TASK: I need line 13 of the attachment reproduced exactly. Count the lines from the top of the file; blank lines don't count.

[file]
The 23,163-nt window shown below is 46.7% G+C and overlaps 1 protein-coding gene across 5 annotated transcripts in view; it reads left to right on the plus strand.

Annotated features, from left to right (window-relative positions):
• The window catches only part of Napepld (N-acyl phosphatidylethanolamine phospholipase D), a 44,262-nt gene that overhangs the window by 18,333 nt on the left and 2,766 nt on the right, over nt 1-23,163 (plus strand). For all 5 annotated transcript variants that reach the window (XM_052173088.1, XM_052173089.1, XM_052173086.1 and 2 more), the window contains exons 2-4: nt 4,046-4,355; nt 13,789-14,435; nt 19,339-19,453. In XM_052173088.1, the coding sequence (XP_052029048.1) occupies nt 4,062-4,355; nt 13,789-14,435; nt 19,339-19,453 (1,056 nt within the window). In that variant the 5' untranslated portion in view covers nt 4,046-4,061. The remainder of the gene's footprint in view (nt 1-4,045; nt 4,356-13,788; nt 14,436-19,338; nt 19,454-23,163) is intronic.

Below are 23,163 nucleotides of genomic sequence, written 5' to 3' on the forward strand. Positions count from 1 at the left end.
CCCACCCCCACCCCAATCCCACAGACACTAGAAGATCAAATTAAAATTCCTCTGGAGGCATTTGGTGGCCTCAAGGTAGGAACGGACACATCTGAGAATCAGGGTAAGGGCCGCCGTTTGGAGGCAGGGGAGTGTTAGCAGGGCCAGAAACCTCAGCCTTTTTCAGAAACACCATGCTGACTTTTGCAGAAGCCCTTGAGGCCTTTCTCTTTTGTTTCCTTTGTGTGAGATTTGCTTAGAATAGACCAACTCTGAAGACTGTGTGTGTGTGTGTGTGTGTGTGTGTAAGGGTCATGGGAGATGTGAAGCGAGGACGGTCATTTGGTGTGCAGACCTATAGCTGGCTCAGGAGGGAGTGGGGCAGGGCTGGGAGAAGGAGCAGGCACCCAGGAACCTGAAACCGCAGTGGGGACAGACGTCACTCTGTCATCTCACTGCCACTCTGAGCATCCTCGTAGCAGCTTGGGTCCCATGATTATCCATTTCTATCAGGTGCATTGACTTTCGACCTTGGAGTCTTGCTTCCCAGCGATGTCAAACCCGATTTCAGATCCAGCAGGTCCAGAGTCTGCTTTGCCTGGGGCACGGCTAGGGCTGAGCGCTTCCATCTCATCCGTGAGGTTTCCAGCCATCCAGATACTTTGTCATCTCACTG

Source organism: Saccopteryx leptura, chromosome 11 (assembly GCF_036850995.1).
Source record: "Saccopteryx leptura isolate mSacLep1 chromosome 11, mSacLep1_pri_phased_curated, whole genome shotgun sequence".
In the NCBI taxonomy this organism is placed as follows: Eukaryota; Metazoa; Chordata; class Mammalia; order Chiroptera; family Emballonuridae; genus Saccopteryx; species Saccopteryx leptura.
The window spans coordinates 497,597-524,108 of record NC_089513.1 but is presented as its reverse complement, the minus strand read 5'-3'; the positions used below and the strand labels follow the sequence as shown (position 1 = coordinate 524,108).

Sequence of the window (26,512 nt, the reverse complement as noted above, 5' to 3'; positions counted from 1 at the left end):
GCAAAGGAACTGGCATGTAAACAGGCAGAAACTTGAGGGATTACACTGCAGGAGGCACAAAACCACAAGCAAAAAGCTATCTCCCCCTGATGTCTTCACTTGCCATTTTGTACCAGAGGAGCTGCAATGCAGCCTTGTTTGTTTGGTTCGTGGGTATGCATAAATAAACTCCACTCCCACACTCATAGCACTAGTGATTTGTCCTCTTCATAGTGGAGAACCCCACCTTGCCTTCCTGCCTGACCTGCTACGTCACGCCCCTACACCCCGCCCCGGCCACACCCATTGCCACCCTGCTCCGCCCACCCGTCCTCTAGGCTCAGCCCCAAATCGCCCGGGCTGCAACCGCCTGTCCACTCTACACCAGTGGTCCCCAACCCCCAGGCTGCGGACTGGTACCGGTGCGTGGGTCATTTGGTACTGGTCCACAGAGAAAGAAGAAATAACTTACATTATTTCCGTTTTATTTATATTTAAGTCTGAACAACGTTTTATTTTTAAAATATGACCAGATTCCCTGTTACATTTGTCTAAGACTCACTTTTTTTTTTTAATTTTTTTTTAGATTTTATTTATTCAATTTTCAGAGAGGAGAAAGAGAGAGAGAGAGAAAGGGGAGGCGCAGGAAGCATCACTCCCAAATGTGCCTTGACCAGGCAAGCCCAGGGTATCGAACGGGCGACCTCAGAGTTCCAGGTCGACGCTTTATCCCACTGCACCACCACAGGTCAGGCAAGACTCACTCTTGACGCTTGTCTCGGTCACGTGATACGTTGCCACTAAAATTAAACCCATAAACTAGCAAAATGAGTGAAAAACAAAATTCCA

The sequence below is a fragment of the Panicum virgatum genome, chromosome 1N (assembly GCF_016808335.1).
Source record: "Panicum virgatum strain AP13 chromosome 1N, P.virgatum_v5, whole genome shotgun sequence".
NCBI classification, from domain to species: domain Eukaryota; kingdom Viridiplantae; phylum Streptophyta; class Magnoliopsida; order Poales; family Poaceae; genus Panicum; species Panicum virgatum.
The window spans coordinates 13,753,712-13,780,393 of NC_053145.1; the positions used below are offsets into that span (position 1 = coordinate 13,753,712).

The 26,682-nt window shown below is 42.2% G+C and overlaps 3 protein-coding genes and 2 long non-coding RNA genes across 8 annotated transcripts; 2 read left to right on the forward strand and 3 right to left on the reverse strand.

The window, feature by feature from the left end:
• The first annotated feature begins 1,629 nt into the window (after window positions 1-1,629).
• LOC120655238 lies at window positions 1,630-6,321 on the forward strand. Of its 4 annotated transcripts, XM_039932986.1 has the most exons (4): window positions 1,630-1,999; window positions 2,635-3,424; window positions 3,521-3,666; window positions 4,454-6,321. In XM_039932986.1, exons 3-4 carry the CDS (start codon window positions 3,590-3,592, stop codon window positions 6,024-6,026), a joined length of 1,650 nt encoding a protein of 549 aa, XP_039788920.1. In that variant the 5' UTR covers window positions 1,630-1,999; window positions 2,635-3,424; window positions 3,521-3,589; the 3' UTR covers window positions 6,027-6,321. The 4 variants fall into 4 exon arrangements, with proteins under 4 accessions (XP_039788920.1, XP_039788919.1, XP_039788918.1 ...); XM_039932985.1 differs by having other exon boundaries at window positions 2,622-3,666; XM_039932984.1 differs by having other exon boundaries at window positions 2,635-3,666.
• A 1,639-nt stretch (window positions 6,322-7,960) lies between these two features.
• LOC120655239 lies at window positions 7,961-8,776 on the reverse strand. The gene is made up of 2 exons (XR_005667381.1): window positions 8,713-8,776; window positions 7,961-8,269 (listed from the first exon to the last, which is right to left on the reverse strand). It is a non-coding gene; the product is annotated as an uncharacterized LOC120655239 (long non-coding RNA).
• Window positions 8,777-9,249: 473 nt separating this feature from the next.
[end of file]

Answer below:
Source record: "Panicum virgatum strain AP13 chromosome 1N, P.virgatum_v5, whole genome shotgun sequence".